The significance of climate change in streams utilised by humans
Verdonschot, Piet F.M.
published: Feb 1, 2009
ArtNo. ESP141017401008, Price: 29.00 €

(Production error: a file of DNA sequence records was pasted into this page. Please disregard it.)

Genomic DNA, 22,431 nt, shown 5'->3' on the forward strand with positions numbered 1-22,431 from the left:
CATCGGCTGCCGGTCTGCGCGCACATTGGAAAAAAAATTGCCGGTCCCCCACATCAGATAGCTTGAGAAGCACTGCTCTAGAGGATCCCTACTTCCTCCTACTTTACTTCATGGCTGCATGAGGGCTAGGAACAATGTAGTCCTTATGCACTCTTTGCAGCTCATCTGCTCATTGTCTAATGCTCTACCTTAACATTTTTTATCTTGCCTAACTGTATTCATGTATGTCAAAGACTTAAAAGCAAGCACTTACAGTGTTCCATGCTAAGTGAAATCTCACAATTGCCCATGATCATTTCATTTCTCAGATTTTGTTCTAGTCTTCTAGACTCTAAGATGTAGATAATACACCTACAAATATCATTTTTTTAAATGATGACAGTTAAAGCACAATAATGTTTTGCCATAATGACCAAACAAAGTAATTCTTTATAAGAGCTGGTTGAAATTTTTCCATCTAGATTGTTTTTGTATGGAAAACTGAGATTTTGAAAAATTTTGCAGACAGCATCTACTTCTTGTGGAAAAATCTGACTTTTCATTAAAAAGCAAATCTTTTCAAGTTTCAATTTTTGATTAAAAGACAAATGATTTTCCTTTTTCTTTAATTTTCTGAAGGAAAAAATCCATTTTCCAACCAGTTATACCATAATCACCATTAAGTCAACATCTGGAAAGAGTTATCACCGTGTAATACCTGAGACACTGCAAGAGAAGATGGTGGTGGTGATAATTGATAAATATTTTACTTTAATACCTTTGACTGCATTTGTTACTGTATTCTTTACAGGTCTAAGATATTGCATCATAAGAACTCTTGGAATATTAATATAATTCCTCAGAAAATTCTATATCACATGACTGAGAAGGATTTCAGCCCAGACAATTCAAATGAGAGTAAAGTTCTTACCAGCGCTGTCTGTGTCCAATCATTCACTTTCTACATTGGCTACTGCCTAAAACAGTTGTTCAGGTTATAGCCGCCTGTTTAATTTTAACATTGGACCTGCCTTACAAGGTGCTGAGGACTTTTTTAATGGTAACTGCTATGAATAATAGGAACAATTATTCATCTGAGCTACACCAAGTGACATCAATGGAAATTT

To better understand the role of climate change in catchments that are already under pressure of human activities one needs to study past, current and future conditions. Therefore, the catchment of the river Vecht (The Netherlands), representative for many human utilised, medium-sized lowland river catchments in this ecoregion, was chosen as case example. Canalisation of the river Vecht went along with changes in land-use and took place during three major time-intervals: ±1895-1905, 1925-1935, and 1955-1965. As elsewhere in Europe, the agricultural, urban and other human uses increased and the morphological features of the streams showed degradation over the last 100 years. Most streams were straightened, total stream length was shortened (20 %), many connected side-arms got lost (40 %), and the number of oxbows decreased (38 %). There was a positive trend in temperature and precipitation observed over the last hundred years. But land-use and hydromorphology changes were independent from climate change. Six climate scenarios (two current and four for the years 2070-2100; SIMGRO model) showed that discharge will become somewhat more dynamic. The future low flow conditions predicted (MLR-EKOO model) macroinvertebrate assemblages that are more often found in temporary, -mesosaprobic, natural upper courses and polysaprobic, natural and canalised upper- and middle courses. This indicates slight quality deterioration. But comparing the major changes in land-use in the past that dramatically affected the stream ecosystems with these predicted small climate change induced changes justifies the conclusion that future land-use change will be of much greater importance than the effect of climate change.